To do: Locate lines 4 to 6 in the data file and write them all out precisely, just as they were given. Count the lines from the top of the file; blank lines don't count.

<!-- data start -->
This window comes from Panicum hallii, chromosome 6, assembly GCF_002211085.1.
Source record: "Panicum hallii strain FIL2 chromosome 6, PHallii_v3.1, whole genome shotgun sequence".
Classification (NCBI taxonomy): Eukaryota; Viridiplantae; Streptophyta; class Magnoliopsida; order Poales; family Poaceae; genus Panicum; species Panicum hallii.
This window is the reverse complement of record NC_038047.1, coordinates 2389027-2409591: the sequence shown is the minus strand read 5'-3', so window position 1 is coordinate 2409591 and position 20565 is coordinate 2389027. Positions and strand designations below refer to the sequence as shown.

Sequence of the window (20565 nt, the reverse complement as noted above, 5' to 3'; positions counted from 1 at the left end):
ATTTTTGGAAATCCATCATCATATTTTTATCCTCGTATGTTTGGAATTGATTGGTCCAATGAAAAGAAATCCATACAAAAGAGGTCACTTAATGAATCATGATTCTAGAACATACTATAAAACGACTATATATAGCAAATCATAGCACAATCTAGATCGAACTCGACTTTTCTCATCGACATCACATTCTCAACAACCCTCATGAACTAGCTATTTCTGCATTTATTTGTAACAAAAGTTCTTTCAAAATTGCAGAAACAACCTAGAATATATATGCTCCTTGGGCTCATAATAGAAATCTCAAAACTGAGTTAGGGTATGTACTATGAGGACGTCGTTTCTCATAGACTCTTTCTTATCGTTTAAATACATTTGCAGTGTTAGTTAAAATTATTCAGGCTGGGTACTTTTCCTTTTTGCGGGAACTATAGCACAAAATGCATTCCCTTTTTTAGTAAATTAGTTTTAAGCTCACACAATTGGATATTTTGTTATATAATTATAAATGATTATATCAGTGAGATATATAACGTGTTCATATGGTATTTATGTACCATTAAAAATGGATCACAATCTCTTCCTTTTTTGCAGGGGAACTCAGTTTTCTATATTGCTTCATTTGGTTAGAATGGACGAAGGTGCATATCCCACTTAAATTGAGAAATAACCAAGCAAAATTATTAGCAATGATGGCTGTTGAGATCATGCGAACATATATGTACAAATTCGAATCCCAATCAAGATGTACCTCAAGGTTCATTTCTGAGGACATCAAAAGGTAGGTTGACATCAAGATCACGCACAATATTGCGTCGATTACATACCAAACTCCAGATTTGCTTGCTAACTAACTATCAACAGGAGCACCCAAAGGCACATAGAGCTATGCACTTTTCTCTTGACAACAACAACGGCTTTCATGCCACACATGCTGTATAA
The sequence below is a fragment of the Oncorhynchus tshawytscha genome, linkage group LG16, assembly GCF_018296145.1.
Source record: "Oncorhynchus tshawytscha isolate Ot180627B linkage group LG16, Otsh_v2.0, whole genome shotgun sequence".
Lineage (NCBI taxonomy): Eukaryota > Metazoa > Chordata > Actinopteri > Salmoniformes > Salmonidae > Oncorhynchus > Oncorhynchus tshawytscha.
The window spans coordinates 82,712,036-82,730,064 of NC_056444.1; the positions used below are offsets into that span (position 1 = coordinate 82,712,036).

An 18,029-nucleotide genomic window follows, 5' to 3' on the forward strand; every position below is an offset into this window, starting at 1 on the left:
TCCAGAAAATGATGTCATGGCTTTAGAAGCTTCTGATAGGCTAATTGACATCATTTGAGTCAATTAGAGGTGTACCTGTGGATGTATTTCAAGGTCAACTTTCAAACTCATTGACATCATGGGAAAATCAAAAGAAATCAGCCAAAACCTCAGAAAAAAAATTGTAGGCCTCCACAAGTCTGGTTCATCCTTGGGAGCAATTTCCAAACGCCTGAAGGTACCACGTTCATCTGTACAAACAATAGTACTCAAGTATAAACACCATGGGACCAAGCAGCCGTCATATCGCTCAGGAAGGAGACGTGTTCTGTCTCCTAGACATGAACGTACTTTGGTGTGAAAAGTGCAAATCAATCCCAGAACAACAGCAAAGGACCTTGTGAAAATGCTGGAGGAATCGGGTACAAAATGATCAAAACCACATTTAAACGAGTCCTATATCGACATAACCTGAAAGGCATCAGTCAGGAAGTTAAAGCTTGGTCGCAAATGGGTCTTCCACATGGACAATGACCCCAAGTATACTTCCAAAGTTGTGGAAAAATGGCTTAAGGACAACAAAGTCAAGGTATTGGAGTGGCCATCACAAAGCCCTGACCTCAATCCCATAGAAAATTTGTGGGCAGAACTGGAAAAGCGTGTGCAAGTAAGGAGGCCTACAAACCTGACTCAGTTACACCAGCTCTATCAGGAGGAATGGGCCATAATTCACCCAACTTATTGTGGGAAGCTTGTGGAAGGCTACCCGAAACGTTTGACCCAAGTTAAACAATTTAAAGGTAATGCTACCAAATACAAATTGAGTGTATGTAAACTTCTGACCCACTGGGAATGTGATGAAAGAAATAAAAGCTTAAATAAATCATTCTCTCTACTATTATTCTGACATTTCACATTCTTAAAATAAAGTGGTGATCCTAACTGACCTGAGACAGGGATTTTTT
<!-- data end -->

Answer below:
This window is the reverse complement of record NC_038047.1, coordinates 2389027-2409591: the sequence shown is the minus strand read 5'-3', so window position 1 is coordinate 2409591 and position 20565 is coordinate 2389027. Positions and strand designations below refer to the sequence as shown.

Sequence of the window (20565 nt, the reverse complement as noted above, 5' to 3'; positions counted from 1 at the left end):
ATTTTTGGAAATCCATCATCATATTTTTATCCTCGTATGTTTGGAATTGATTGGTCCAATGAAAAGAAATCCATACAAAAGAGGTCACTTAATGAATCATGATTCTAGAACATACTATAAAACGACTATATATAGCAAATCATAGCACAATCTAGATCGAACTCGACTTTTCTCATCGACATCACATTCTCAACAACCCTCATGAACTAGCTATTTCTGCATTTATTTGTAACAAAAGTTCTTTCAAAATTGCAGAAACAACCTAGAATATATATGCTCCTTGGGCTCATAATAGAAATCTCAAAACTGAGTTAGGGTATGTACTATGAGGACGTCGTTTCTCATAGACTCTTTCTTATCGTTTAAATACATTTGCAGTGTTAGTTAAAATTATTCAGGCTGGGTACTTTTCCTTTTTGCGGGAACTATAGCACAAAATGCATTCCCTTTTTTAGTAAATTAGTTTTAAGCTCACACAATTGGATATTTTGTTATATAATTATAAATGATTATATCAGTGAGATATATAACGTGTTCATATGGTATTTATGTACCATTAAAAATGGATCACAATCTCTTCCTTTTTTGCAGGGGAACTCAGTTTTCTATATTGCTTCATTTGGTTAGAATGGACGAAGGTGCATATCCCACTTAAATTGAGAAATAACCAAGCAAAATTATTAGCAATGATGGCTGTTGAGATCATGCGAACATATATGTACAAATTCGAATCCCAATCAAGATGTACCTCAAGGTTCATTTCTGAGGACATCAAAAGGTAGGTTGACATCAAGATCACGCACAATATTGCGTCGATTACATACCAAACTCCAGATTTGCTTGCTAACTAACTATCAACAGGAGCACCCAAAGGCACATAGAGCTATGCACTTTTCTCTTGACAACAACAACGGCTTTCATGCCACACATGCTGTATAA